People know more about cars than horses these days -- if you need proof, just ask someone to tell you everything he or she knows about "mustangs." To that end, we'll seek to describe the Lipizzaner stallions in automotive terms: These are not the Cadillacs of horses. Instead, they are the finely crafted, exotic Italian or German performance vehicles you'll rarely see, let alone own. And the stallions have quite a storied past.
The Lipizzaner breed first appeared during the Renaissance, and these Spanish-bred horses eventually moved to a town called Lipizza (which was once in Austria), hence the breed's name. The Lipizzans were trained to make the greatest battle beast mankind had ever seen -- they became a genius horse that was faster, stronger and better-looking than any in history (or so Lipizzaner enthusiasts maintain -- but hey, we aren't arguing). And as a result of this breeding, these stallions are, by all accounts, the finest horses to demonstrate the art of dressage, the "ballet" that occurs when horse and rider are so finely in tune that the commands for, say, a capriole -- a leap through the air with a devastating rear kick -- are nearly invisible. (That's like KITT turbo-boosting over a police car without Michael Knight uttering a word.)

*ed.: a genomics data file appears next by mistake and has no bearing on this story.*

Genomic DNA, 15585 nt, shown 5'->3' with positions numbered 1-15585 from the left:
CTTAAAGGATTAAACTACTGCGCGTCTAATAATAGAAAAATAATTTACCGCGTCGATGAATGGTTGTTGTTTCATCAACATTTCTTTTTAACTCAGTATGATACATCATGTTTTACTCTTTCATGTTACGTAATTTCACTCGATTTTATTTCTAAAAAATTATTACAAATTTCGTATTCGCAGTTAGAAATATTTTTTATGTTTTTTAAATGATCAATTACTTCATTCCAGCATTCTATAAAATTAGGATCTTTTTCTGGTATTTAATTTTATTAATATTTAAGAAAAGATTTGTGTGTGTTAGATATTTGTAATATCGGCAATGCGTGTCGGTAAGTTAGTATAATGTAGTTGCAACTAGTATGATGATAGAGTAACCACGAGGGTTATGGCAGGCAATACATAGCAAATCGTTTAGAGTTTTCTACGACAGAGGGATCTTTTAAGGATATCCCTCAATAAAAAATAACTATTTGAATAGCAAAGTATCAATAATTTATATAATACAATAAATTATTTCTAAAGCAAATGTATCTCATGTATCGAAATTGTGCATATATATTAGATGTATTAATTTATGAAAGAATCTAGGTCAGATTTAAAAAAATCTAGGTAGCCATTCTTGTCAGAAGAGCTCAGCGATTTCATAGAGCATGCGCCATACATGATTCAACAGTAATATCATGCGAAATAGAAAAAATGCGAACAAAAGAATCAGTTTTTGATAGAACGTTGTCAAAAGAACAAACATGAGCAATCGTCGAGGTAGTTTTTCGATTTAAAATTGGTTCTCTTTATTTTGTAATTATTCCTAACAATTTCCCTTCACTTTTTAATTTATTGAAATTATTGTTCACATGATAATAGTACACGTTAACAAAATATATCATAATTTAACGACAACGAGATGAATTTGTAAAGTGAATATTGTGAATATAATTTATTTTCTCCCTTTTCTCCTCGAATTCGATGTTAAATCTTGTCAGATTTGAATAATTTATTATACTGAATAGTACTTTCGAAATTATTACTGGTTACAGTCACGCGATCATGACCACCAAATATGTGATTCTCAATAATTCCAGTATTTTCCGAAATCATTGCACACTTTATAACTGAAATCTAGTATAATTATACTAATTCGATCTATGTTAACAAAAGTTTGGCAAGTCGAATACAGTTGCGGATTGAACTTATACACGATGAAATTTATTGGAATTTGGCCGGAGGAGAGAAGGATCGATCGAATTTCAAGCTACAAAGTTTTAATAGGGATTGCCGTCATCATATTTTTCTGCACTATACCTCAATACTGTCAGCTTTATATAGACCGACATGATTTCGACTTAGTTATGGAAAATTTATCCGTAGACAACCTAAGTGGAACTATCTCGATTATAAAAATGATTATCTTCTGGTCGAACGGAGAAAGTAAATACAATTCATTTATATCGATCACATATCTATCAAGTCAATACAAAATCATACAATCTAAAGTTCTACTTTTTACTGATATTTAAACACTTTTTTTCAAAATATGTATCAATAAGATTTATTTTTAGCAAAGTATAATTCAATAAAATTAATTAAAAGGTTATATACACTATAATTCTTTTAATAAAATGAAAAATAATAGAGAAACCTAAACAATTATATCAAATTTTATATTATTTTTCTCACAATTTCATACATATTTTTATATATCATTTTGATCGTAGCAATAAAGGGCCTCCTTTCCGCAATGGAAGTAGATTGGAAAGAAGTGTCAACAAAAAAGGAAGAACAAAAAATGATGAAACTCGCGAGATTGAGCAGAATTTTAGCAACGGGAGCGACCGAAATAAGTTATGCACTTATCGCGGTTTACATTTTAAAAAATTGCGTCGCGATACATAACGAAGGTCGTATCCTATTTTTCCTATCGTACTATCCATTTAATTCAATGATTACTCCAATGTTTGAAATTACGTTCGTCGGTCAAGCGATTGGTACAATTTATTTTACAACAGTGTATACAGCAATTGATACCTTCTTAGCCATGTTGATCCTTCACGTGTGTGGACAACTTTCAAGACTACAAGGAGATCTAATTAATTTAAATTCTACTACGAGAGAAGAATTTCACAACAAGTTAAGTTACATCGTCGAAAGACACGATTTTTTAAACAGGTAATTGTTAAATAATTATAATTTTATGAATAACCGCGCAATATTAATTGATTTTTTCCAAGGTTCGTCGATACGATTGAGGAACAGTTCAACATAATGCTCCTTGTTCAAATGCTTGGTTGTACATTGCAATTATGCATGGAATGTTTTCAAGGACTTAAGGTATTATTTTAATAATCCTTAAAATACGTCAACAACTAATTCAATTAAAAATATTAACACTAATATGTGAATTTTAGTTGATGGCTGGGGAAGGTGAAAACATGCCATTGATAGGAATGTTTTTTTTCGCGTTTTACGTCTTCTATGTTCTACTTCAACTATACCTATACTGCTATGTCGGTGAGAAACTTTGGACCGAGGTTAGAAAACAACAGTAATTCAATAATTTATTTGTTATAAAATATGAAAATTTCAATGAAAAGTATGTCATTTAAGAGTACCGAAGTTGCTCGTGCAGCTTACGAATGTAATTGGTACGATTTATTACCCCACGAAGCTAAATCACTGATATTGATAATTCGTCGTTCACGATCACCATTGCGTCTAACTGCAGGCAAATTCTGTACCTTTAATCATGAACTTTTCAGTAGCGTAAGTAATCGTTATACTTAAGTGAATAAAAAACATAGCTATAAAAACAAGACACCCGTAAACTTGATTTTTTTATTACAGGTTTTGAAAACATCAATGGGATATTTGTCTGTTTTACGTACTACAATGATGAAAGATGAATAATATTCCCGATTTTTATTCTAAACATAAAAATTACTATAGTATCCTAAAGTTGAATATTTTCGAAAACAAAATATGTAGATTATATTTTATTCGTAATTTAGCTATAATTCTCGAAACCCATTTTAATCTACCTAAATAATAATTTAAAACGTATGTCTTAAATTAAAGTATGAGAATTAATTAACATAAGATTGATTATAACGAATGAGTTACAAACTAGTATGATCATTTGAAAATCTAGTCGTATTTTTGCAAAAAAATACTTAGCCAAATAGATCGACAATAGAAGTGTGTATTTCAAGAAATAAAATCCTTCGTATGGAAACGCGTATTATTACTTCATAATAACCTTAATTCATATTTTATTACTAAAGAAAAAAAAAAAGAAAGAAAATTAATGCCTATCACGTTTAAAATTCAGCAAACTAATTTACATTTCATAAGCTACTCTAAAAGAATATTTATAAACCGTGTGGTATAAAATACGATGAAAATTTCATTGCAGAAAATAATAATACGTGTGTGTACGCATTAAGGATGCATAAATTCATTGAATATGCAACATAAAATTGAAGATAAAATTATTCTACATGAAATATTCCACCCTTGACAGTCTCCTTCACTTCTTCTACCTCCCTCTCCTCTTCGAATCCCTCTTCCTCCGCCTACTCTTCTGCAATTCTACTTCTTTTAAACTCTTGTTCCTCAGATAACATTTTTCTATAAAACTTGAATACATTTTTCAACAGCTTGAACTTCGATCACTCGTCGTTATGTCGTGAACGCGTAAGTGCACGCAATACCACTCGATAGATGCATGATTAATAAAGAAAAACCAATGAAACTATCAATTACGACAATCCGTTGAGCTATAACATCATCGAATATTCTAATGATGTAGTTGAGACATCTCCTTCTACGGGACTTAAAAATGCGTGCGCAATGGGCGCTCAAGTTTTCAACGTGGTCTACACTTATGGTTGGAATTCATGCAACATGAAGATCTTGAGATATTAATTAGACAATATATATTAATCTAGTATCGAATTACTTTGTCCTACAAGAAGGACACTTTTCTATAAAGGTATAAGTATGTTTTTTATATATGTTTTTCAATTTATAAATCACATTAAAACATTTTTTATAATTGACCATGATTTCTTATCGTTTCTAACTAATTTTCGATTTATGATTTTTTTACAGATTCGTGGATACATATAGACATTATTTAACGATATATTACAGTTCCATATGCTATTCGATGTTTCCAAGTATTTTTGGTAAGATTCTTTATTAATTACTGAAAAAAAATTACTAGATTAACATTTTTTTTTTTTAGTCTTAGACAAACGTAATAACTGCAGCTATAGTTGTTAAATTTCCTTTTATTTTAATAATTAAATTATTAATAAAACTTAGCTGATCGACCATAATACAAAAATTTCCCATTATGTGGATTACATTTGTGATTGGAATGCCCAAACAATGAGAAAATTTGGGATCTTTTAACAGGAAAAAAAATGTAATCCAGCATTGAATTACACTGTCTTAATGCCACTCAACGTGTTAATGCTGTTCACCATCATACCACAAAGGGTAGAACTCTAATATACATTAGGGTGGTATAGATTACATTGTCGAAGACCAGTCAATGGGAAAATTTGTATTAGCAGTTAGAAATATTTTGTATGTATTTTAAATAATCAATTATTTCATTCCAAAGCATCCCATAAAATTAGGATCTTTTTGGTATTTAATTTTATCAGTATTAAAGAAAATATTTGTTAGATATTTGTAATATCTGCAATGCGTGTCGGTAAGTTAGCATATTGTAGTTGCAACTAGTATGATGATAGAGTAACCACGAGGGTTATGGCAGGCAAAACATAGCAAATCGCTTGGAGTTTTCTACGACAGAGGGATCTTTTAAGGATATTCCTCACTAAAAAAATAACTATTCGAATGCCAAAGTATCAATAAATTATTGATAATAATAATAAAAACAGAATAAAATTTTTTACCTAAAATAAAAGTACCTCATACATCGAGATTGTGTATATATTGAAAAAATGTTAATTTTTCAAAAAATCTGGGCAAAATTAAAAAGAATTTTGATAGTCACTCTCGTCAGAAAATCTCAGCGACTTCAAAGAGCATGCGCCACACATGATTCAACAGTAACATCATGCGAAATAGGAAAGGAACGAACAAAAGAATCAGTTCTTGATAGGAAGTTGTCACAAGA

Today's Lipizzans carry six bloodlines, dating back to 1765 and originating with these stallions: Pluto (the Dane), Conversano (the Neapolitan), Maestoso, Favory, Neapolitano and Siglavy (the Arab). But even though present-day Lipizzans come from a lineage of battle horses, that doesn't mean that seeing these beautiful white stallions leap through the air and balance on their hind legs isn't a stunning sight or one inappropriate for little girls. But you, our dear, informed audience member, can now sit cheerfully through the horses' presentation imagining the Hapsburg nobility crushing a peasant uprising from such a mount.